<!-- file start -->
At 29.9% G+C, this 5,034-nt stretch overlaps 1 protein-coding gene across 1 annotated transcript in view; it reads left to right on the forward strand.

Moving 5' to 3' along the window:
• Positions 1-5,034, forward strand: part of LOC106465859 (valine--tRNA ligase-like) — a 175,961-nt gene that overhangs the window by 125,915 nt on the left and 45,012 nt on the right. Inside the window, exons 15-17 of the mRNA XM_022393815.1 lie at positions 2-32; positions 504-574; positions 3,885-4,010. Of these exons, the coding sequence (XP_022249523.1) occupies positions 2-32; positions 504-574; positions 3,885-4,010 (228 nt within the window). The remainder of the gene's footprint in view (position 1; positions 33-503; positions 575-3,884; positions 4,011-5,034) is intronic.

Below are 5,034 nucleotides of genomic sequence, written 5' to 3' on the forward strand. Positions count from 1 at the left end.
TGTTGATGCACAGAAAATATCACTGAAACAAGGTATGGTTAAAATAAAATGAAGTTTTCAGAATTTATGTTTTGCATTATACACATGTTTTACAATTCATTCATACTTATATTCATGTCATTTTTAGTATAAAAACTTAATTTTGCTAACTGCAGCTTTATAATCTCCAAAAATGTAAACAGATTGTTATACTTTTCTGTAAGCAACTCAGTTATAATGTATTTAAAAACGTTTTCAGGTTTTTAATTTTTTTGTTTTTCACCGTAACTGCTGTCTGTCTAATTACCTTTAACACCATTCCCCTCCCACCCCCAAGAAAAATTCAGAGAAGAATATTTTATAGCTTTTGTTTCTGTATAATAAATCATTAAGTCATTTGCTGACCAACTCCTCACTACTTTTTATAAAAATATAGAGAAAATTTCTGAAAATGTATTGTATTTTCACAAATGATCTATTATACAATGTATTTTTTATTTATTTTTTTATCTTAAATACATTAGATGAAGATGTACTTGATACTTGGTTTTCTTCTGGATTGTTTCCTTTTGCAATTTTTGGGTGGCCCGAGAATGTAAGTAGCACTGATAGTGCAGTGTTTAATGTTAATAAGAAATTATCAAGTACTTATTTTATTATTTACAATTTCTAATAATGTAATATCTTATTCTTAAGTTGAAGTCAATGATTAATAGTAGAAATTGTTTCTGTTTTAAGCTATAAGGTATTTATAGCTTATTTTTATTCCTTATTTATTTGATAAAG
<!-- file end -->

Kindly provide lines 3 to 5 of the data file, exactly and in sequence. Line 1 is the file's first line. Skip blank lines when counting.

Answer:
• Positions 1-5,034, forward strand: part of LOC106465859 (valine--tRNA ligase-like) — a 175,961-nt gene that overhangs the window by 125,915 nt on the left and 45,012 nt on the right. Inside the window, exons 15-17 of the mRNA XM_022393815.1 lie at positions 2-32; positions 504-574; positions 3,885-4,010. Of these exons, the coding sequence (XP_022249523.1) occupies positions 2-32; positions 504-574; positions 3,885-4,010 (228 nt within the window). The remainder of the gene's footprint in view (position 1; positions 33-503; positions 575-3,884; positions 4,011-5,034) is intronic.

Below are 5,034 nucleotides of genomic sequence, written 5' to 3' on the forward strand. Positions count from 1 at the left end.
TGTTGATGCACAGAAAATATCACTGAAACAAGGTATGGTTAAAATAAAATGAAGTTTTCAGAATTTATGTTTTGCATTATACACATGTTTTACAATTCATTCATACTTATATTCATGTCATTTTTAGTATAAAAACTTAATTTTGCTAACTGCAGCTTTATAATCTCCAAAAATGTAAACAGATTGTTATACTTTTCTGTAAGCAACTCAGTTATAATGTATTTAAAAACGTTTTCAGGTTTTTAATTTTTTTGTTTTTCACCGTAACTGCTGTCTGTCTAATTACCTTTAACACCATTCCCCTCCCACCCCCAAGAAAAATTCAGAGAAGAATATTTTATAGCTTTTGTTTCTGTATAATAAATCATTAAGTCATTTGCTGACCAACTCCTCACTACTTTTTATAAAAATATAGAGAAAATTTCTGAAAATGTATTGTATTTTCACAAATGATCTATTATACAATGTATTTTTTATTTATTTTTTTATCTTAAATACATTAGATGAAGATGTACTTGATACTTGGTTTTCTTCTGGATTGTTTCCTTTTGCAATTTTTGGGTGGCCCGAGAATGTAAGTAGCACTGATAGTGCAGTGTTTAATGTTAATAAGAAATTATCAAGTACTTATTTTATTATTTACAATTTCTAATAATGTAATATCTTATTCTTAAGTTGAAGTCAATGATTAATAGTAGAAATTGTTTCTGTTTTAAGCTATAAGGTATTTATAGCTTATTTTTATTCCTTATTTATTTGATAAAG